In the ever-growing quest to reduce our environmental impact, low-energy construction materials and techniques are becoming increasingly popular. Many different products and methods can be used to make your construction project more low-energy, and this blog post will introduce you to some of them! We’ll explore different products that are low energy as well as various building techniques that produce less energy. We’ll also discuss some key topics related to low-energy construction. So if you’re interested in making your next construction project more eco-friendly, read on!
Why should we use low-energy construction materials and building techniques?
There are many reasons to use low-energy construction materials and techniques. For one, it can help reduce your project’s carbon footprint. Low-energy construction materials often have a lower embodied energy than traditional materials, meaning they require less energy to produce. This can also lead to reduced emissions throughout the life cycle of your project – from manufacture to end-of-life.
Additionally, low-energy construction materials and techniques can often be more cost-effective in the long run. Using low-energy materials can help you save on heating and cooling costs and reduce maintenance costs.
So there are many reasons to consider low-energy construction for your next project. But what low-energy options are available?
There is a wide range of low-energy construction materials and techniques that you can choose from.
Low energy materials include:
Insulated concrete forms (ICFs) are construction materials made from concrete sandwiched between two layers of insulation. ICFs are a low-energy option because they have a high thermal mass, which means they absorb and store heat well. This makes them ideal for low-energy buildings, as they can help regulate indoor temperatures and reduce heating and cooling costs. JACKODUR® ATLAS is an award-winning insulated concrete raft system guaranteed to make your project more efficient and sustainable.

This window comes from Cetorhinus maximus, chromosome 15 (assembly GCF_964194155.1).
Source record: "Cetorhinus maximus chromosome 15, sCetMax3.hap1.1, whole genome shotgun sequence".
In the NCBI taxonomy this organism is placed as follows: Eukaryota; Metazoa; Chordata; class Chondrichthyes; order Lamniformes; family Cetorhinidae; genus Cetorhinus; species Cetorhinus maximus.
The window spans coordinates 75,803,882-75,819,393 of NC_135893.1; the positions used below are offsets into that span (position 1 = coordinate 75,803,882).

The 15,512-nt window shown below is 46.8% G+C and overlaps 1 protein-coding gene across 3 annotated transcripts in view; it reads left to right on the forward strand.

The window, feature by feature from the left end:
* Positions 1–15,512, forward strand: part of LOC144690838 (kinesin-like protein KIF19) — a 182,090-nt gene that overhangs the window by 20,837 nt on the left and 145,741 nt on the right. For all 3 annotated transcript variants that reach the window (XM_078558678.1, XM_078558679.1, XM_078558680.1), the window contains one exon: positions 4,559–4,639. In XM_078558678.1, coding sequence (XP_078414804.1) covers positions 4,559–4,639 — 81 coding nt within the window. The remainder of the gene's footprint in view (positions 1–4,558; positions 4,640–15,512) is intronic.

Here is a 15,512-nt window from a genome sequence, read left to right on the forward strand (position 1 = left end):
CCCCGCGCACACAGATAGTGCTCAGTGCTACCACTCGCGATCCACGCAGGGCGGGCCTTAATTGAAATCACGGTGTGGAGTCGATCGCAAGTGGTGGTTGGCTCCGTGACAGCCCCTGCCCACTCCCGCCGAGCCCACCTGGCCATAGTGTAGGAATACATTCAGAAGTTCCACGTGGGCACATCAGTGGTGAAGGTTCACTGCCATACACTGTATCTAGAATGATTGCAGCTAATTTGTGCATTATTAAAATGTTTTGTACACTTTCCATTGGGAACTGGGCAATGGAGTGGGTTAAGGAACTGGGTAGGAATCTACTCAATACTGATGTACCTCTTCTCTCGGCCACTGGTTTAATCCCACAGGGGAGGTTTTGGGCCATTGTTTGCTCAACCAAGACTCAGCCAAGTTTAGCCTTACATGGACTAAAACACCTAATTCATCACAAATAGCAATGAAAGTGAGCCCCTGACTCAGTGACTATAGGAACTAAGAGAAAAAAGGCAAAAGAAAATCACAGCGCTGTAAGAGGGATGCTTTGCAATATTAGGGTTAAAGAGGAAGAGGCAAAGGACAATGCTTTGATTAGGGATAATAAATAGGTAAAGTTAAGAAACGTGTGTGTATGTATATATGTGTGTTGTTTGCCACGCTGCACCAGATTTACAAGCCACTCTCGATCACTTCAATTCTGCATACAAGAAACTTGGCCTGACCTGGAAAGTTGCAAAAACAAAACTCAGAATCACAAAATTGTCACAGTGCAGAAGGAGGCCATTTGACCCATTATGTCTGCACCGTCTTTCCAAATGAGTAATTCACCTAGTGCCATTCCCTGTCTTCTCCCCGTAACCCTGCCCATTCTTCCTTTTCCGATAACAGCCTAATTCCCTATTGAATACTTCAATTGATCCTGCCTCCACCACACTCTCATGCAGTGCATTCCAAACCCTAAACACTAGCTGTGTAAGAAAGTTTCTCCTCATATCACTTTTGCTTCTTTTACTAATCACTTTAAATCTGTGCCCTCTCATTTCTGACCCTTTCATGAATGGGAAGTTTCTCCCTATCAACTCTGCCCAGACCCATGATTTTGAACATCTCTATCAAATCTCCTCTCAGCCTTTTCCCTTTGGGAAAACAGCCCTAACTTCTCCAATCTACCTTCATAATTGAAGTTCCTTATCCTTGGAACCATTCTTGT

Cross-laminated timber (CLT) is a type of engineered wood product made by bonding layers of lumber with adhesives. CLT is a low-energy material because it has a low embodied energy – meaning it requires less energy to produce than traditional construction materials like concrete or steel. Additionally, CLT is a carbon-neutral material, as the trees used to make it absorb carbon dioxide from the atmosphere as they grow.
Recycled steel is another low-energy construction material. Steel is a very durable material, so it can be recycled repeatedly without losing its strength or quality. Recycled steel requires less energy to produce than virgin steel, making it a low-energy option for construction.
There are also several low-energy building techniques that you can use to make your project more eco-friendly.
Low energy building techniques:
In your construction project, incorporating double and triple-glazed windows, low-E glass, argon gas-filled windows, and low U-factor window options will also help reduce heat loss and energy consumption.
Passive solar design is a low-energy construction technique that uses the sun’s natural heat to warm a space. This means orienting your building to maximise the sun’s exposure, using solar thermal mass to absorb and store heat, and incorporating shading devices to prevent overheating.
Green roofs are another low-energy construction technique that can help insulate a building and reduce heating and cooling costs. They work by absorbing heat from the sun during the day and releasing it at night, as well as providing an extra layer of insulation.
Rainwater harvesting is a low-energy technique that involves collecting rainwater and using it for irrigation, flushing toilets, or other non-potable uses.
As you can see, many low-energy construction materials and techniques are available to help you reduce the environmental impact of your project. So why not give some of them a try on your next build? You might be surprised at the difference it makes! Contact us today for high-quality, low-energy building materials.